I’ve heard many tales about the 10 day rodeo extravaganza, but was not at all prepared for what we experienced. The grounds, or otherwise known as the “Mainway” is a large version of a State Fair or carnival you may find in the U.S. Think – rides, games, merchandise vendors, and FOOD. Lots and lots and lots of food. If you were following along on snapchat, you were lucky enough to see what we were indulging in first hand. Everything was super sized and fried. Fried cheesecake, fried oreos, snickers, ice cream, pickles. You name it…it was there. Fried and delicious – as you can imagine but could only handle it for a day or so. We indulged in between catching all the action behind the scenes in the chutes. Frighteningly close to the horses, bulls and their ridiculously fit riders, I got a whole new appreciation for the sport. Every day at 1:15 over the near two week event, cowboys and cowgirls face off in a furious display of grit and skill, with each win building towards Showdown Sunday – the Rodeo’s main event.
While in the chutes ducking dirt and manure from the horses as they kicked their way into the ring, I took advantage of this time to ask questions about how elite rodeo cowboys stay in shape. This is something that has always fascinated me. Their time on the horse or bull may be short, approximately 8 seconds, but those few seconds are a lot for the body to take. These athletes are on the road for months at a time, competing in more than 100 rodeos per year, often sleeping in motels with no gyms. They squeeze in push-ups in tiny rooms or against their trucks at rest stops. During my impromptu chat with one rider, he explained that it’s all about strength and core, “Being lean is crucial. You don’t want to get too big. The bigger you are, the harder you fall,”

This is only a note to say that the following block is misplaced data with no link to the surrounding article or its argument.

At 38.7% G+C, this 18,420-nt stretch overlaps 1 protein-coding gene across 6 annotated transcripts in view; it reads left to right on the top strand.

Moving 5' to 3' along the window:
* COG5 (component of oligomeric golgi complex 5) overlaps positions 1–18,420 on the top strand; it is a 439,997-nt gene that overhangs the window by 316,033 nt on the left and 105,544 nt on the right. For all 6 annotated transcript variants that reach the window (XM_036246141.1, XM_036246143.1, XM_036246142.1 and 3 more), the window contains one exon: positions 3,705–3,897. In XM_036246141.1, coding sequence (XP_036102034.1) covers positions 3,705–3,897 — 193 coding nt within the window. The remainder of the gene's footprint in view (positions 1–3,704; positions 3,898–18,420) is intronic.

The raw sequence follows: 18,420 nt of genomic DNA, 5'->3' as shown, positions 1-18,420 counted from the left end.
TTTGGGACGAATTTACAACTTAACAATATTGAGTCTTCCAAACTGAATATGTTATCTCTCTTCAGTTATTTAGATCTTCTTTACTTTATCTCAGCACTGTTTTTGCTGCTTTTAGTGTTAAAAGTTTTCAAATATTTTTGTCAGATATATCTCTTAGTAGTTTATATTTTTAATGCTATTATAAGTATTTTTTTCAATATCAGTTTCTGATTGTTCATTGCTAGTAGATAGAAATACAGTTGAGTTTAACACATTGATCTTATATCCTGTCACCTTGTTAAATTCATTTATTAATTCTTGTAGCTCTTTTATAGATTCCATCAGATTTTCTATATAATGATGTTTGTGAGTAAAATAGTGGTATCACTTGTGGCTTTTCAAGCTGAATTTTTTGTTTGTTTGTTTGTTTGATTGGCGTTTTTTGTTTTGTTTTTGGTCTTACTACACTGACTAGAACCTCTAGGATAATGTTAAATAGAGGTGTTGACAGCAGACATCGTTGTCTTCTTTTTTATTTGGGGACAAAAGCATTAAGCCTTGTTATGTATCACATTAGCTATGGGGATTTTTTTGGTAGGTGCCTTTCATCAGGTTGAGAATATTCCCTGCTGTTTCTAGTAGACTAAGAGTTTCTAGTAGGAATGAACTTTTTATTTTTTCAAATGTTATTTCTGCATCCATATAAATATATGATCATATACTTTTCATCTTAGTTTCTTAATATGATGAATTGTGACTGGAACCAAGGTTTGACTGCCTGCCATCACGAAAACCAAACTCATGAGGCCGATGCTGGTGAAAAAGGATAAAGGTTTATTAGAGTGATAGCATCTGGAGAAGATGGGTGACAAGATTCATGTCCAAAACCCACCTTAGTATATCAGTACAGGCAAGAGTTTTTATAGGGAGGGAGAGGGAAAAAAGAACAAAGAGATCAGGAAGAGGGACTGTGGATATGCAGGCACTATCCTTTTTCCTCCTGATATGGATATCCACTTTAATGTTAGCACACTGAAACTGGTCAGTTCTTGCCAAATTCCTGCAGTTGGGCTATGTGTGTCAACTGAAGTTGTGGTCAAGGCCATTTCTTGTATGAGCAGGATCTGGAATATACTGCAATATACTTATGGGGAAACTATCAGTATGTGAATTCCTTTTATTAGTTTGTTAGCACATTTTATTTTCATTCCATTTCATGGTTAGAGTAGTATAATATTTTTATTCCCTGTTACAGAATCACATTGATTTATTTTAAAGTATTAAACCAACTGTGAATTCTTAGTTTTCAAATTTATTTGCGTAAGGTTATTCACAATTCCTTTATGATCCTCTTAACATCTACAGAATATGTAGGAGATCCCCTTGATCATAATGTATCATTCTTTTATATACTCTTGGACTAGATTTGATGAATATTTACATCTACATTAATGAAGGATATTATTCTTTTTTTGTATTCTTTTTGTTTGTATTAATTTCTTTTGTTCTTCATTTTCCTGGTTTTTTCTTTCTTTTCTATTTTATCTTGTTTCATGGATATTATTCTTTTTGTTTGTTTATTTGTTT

Photos by Amee Rehal
Click here to learn more about how the GMC Canyon is refining the mid-size pickup truck and head to GM.ca to learn more about the company’s complete brand portfolio. This experience was made possible by the amazing folks at General Motors Canada, and GMC brand team, in conjunction with Gary Sowerby and Lisa Calvi of Odyssey International. The GMC Canyon experience is just one of many amazing adventures I have had with the GM crew. In case you missed it, make sure to catch my Chevrolet Colorado experience in Sqaumish, British Columbia here.